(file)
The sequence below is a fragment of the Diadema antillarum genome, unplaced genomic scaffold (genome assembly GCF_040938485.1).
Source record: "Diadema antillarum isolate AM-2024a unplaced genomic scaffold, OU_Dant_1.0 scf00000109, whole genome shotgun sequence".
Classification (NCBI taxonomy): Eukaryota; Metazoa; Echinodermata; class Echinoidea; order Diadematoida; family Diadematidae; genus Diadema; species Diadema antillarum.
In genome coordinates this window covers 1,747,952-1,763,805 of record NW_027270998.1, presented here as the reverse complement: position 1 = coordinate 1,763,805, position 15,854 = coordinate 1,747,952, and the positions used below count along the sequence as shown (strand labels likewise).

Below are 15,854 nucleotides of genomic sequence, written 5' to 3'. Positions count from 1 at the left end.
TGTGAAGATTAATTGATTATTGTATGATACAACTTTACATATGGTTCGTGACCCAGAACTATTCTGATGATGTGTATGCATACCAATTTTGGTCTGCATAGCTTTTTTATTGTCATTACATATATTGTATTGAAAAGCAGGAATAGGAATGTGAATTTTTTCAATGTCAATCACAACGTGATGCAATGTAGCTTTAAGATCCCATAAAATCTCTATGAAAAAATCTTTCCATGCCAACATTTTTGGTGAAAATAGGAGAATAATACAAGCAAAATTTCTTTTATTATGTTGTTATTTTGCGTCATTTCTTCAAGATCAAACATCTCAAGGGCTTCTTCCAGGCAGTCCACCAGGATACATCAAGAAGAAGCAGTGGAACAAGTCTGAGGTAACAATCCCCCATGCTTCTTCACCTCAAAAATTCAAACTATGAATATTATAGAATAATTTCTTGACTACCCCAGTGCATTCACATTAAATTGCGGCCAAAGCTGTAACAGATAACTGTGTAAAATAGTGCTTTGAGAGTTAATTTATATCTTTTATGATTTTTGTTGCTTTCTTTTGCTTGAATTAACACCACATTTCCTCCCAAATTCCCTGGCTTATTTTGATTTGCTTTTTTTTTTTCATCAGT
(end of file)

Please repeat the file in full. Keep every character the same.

The sequence below is a fragment of the Diadema antillarum genome, unplaced genomic scaffold (genome assembly GCF_040938485.1).
Source record: "Diadema antillarum isolate AM-2024a unplaced genomic scaffold, OU_Dant_1.0 scf00000109, whole genome shotgun sequence".
Classification (NCBI taxonomy): Eukaryota; Metazoa; Echinodermata; class Echinoidea; order Diadematoida; family Diadematidae; genus Diadema; species Diadema antillarum.
In genome coordinates this window covers 1,747,952-1,763,805 of record NW_027270998.1, presented here as the reverse complement: position 1 = coordinate 1,763,805, position 15,854 = coordinate 1,747,952, and the positions used below count along the sequence as shown (strand labels likewise).

Below are 15,854 nucleotides of genomic sequence, written 5' to 3'. Positions count from 1 at the left end.
TGTGAAGATTAATTGATTATTGTATGATACAACTTTACATATGGTTCGTGACCCAGAACTATTCTGATGATGTGTATGCATACCAATTTTGGTCTGCATAGCTTTTTTATTGTCATTACATATATTGTATTGAAAAGCAGGAATAGGAATGTGAATTTTTTCAATGTCAATCACAACGTGATGCAATGTAGCTTTAAGATCCCATAAAATCTCTATGAAAAAATCTTTCCATGCCAACATTTTTGGTGAAAATAGGAGAATAATACAAGCAAAATTTCTTTTATTATGTTGTTATTTTGCGTCATTTCTTCAAGATCAAACATCTCAAGGGCTTCTTCCAGGCAGTCCACCAGGATACATCAAGAAGAAGCAGTGGAACAAGTCTGAGGTAACAATCCCCCATGCTTCTTCACCTCAAAAATTCAAACTATGAATATTATAGAATAATTTCTTGACTACCCCAGTGCATTCACATTAAATTGCGGCCAAAGCTGTAACAGATAACTGTGTAAAATAGTGCTTTGAGAGTTAATTTATATCTTTTATGATTTTTGTTGCTTTCTTTTGCTTGAATTAACACCACATTTCCTCCCAAATTCCCTGGCTTATTTTGATTTGCTTTTTTTTTTTCATCAGT